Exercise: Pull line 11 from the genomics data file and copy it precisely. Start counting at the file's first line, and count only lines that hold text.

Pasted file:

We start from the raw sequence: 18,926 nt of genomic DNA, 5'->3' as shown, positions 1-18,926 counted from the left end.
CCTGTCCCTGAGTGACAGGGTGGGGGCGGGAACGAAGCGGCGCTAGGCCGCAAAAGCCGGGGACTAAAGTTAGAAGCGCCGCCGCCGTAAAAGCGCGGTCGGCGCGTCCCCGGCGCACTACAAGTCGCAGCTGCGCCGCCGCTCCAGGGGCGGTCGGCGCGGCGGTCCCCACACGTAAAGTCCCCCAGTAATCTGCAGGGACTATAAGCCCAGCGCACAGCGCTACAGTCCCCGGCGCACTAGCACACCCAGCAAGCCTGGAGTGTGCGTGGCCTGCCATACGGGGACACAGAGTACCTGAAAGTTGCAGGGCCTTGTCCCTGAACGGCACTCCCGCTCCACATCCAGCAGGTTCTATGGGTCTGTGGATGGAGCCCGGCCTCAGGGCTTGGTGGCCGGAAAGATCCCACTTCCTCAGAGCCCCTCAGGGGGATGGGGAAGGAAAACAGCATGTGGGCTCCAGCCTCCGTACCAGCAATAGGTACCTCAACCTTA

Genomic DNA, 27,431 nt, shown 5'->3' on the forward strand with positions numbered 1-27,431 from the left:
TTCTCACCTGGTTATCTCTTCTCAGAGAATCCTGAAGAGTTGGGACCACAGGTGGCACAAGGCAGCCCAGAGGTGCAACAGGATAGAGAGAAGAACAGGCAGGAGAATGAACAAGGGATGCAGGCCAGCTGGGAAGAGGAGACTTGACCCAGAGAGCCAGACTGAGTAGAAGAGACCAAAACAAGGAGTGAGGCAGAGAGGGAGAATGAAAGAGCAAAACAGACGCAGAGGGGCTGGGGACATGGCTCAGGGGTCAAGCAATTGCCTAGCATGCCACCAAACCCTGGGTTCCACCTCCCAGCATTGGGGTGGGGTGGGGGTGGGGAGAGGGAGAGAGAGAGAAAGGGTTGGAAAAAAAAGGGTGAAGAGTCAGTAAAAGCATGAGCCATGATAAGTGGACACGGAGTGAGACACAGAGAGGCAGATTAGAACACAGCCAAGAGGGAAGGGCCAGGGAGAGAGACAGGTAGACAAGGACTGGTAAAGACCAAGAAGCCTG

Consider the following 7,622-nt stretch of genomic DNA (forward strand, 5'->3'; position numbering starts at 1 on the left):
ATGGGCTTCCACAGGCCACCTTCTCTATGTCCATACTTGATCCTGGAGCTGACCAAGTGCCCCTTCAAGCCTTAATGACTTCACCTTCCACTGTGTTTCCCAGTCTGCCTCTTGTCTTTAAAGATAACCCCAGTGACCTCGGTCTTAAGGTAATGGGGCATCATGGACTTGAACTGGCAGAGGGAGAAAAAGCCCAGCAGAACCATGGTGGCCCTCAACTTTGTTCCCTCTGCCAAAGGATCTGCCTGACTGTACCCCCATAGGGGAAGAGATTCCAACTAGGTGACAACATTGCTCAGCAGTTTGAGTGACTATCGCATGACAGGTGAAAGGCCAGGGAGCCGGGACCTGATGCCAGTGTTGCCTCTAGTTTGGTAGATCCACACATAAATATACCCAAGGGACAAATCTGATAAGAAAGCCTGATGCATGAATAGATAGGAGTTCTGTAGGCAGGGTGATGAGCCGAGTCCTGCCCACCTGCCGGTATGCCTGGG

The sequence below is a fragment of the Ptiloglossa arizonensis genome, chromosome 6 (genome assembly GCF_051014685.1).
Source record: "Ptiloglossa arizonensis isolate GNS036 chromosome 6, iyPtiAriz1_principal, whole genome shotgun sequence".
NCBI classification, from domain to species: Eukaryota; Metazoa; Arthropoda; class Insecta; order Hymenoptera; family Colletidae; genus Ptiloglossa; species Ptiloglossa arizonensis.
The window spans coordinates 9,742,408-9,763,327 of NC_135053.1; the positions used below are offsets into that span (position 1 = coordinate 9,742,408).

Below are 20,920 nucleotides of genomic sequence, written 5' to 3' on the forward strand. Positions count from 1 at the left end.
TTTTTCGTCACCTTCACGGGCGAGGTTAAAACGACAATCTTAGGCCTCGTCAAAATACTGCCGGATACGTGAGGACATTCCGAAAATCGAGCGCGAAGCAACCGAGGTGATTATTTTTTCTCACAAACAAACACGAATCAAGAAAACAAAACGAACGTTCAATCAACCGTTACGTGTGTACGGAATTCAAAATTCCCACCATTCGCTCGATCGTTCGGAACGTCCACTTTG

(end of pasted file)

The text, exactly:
Below are 20,920 nucleotides of genomic sequence, written 5' to 3' on the forward strand. Positions count from 1 at the left end.